can be installed makes LEDs an ideal consideration for emergency lighting applications – and anywhere where solar or stored power is the principal energy source.

Where high lighting levels are not required, good low level and ambient lighting can be achieved using LEDs. For example, hotel corridors, perimeter walls and architectural detailing can be illuminated with light from LEDs creating ambient pools or softly light washed surfaces.

The retail sector has responded to LEDs by using them to light the underside of display shelving. Freezer cabinets in many supermarkets are being refurbished with LEDs because they operate very well in cold.

Once specification has taken place and the lighting has been installed in a new or existing application, it falls to the FM or end user to understand and respond to any maintenance issues that may occur – and they will do. LEDs and their electronic drivers employ large numbers of discrete electronic components and
there will always be failures. At the moment no LED products from different manufacturers are interchangeable and because of the rapid rate of obsolescence and a plethora of obscure manufacturers, obtaining compatible spares and replacements is a potential minefield.

Some LED installations requiring very specific maintenance regimes. Without specialist help, costs can quickly spiral out of control, and without careful management of the design process, the initial reason for selecting LEDs over other forms of lighting or traditional light sources can be compromised. FMs need tounderstand lumen maintenance and mortality in similar terms to when dealing with conventional lamp technologies, but there are caveats. For FMs used to dealing with conventional lighting systems, there is little change in the level of light output until lamp failures occur. A planned preventative maintenance programme will avoid this risk and when the lighting levels fall below the specified minimum, relamping takes place.

On the other hand the light output of LEDs degrades gradually over time, but does not tend to fail as catastrophically, or as noticeably. In a large installation the effect of this light degradation may be to reduce the overall level below the design standard. The Alliance for Solid-State Illumination Systems and Technologies (ASSIST) has found that 70 percent lumen maintenance is close to the threshold atwhich the human eye can detect a reduction in light output. The research shows a 30 percent reduction in light output is acceptable to the majority of users for general lighting applications. However at this point, changing LEDs in an installation is likely to be complicated and expensive, with a strong likelihood that the original types are no longer available as replacements, and the whole installation may have to be replaced.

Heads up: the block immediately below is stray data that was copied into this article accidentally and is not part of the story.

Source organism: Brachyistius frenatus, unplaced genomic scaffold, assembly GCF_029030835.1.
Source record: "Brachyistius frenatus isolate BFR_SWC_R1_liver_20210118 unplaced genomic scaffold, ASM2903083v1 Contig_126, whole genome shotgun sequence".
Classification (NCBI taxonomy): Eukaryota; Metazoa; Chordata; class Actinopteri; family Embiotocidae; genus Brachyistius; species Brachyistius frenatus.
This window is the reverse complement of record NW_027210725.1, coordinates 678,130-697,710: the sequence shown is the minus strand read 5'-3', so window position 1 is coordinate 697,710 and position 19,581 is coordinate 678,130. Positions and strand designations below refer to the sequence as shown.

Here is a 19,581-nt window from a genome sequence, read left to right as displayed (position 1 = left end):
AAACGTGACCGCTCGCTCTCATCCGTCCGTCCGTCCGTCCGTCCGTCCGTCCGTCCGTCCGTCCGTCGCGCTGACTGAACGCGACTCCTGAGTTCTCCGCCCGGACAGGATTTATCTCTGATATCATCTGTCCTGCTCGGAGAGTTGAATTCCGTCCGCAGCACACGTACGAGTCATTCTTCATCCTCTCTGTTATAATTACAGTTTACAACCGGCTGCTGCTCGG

When the system begins to fail the lack of a coherent set of guidelines means that replacement carries its own problems – the risk is that replacement LEDs are not compatible with the existing lampholders or driver voltages. Using an outsourced specialist to take on this risk removes the cost for the organisation.
There are still solid-state lighting technologies emerging, including Organic LEDs (OLEDs), and improved
electronic controls to deliver increased efficiencies.

However, the commercial environment needs to consider LEDs as only one part of a range of emerging lighting methods to create the optimum solution for the end user. LEDs carry many advantages over
traditional forms of lighting for certain applications but LEDs are not a fit and forget option and never will be.
● Miles Pinniger, lighting advisor at Dalkia